| Fan  Temp  Perf  Pwr:Usage/Cap|         Memory-Usage | GPU-Util  Compute M. |
|===============================+======================+======================|
|   0  GeForce GT 1030     Off  | 00000000:17:00.0 Off |                  N/A |
|  0%   41C    P8    N/A /  30W |      1MiB /  2001MiB |      0%      Default |
+-------------------------------+----------------------+----------------------+
|   1  GeForce GT 1030     Off  | 00000000:65:00.0  On |                  N/A |
|  0%   51C    P8    N/A /  30W |   1914MiB /  1998MiB |      8%      Default |
+-------------------------------+----------------------+----------------------+

+-----------------------------------------------------------------------------+
| Processes:                                                       GPU Memory |
|  GPU       PID   Type   Process name                             Usage      |
|=============================================================================|
|    1      1803      G   /usr/lib/xorg/Xorg                           433MiB |
|    1      2373      G   cinnamon                                    1310MiB |
|    1     54180      G   ...uest-channel-token=14764917277860092693   165MiB |
|    1     68188      G   /usr/bin/nvidia-settings                       0MiB |
+-----------------------------------------------------------------------------+

(The memory consumptions are at the far right on each line. Scroll to see them)

At that very moment it had slurped quite some CPU RAM as well: 5.7 GB virtual memory allocated and 1.3 GB resident (real RAM). So leaking memory everywhere. That’s after running two months.

The other hog is Google Chrome, by the way, (165 MiB), also after running continuously for two months.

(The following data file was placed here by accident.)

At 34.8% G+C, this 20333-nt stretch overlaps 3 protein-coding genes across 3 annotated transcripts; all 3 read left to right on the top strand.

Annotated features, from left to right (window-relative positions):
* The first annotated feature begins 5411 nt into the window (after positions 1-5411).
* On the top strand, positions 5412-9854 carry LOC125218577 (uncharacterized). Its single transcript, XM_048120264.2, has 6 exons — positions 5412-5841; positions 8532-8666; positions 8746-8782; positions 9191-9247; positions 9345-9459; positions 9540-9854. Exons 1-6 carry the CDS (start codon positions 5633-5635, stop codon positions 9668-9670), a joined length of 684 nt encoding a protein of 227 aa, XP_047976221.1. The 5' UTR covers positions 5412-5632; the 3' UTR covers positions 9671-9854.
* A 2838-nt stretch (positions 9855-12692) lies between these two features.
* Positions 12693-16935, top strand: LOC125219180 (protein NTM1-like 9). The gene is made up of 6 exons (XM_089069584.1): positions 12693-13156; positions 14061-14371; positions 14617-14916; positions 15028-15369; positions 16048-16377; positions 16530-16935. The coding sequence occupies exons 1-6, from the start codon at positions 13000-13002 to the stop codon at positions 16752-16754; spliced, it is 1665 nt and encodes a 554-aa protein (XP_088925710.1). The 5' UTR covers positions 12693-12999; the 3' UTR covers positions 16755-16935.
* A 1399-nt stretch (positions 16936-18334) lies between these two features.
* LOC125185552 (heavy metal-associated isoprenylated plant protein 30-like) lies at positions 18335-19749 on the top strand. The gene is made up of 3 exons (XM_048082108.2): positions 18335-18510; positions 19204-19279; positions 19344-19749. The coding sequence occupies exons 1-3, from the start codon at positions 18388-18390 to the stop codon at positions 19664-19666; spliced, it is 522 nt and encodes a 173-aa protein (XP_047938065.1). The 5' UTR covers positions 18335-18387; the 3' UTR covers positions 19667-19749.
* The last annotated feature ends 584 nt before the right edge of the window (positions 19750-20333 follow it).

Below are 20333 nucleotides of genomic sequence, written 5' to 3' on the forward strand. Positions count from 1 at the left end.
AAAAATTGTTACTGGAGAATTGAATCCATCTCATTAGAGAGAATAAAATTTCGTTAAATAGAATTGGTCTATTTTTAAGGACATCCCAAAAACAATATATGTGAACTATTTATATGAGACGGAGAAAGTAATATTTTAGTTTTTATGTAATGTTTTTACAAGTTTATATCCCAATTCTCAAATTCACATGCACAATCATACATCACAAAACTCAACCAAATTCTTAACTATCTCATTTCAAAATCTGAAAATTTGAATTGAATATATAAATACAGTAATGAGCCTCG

Solution

The solution is surprisingly simple and harmless: Restart Cinammon. Yes, you can do this even if there are a lot of windows open, spread out in different workspaces. They will remain in place, don’t worry. Only the tabs will be reordered within each workspace, but that’s really small. To do this (as I mentioned on another post):

Press ALT-F2, type “r” and Enter. Look away for a few seconds, because what happens next looks like a sudden reboot, but it isn’t. All comes back.

Except a lot of memory has been freed. Resident CPU RAM went down from 1.3 GB to 256 MB, but even more important:

$ nvidia-smi
Sun Apr 14 14:49:19 2019
+-----------------------------------------------------------------------------+
| NVIDIA-SMI 396.37                 Driver Version: 396.37                    |
|-------------------------------+----------------------+----------------------+
| GPU  Name        Persistence-M| Bus-Id        Disp.A | Volatile Uncorr. ECC |
| Fan  Temp  Perf  Pwr:Usage/Cap|         Memory-Usage | GPU-Util  Compute M. |
|===============================+======================+======================|
|   0  GeForce GT 1030     Off  | 00000000:17:00.0 Off |                  N/A |
|  0%   41C    P8    N/A /  30W |      1MiB /  2001MiB |      0%      Default |
+-------------------------------+----------------------+----------------------+
|   1  GeForce GT 1030     Off  | 00000000:65:00.0  On |                  N/A |
|  0%   52C    P0    N/A /  30W |    701MiB /  1998MiB |      0%      Default |
+-------------------------------+----------------------+----------------------+

+-----------------------------------------------------------------------------+
| Processes:                                                       GPU Memory |
|  GPU       PID   Type   Process name                             Usage      |
|=============================================================================|
|    1      1803      G   /usr/lib/xorg/Xorg                           498MiB |
|    1      2373      G   cinnamon                                      17MiB |
|    1     54180      G   ...uest-channel-token=14764917277860092693   177MiB |
+-----------------------------------------------------------------------------+

That’s a crash diet until the next time. Once a month, I guess.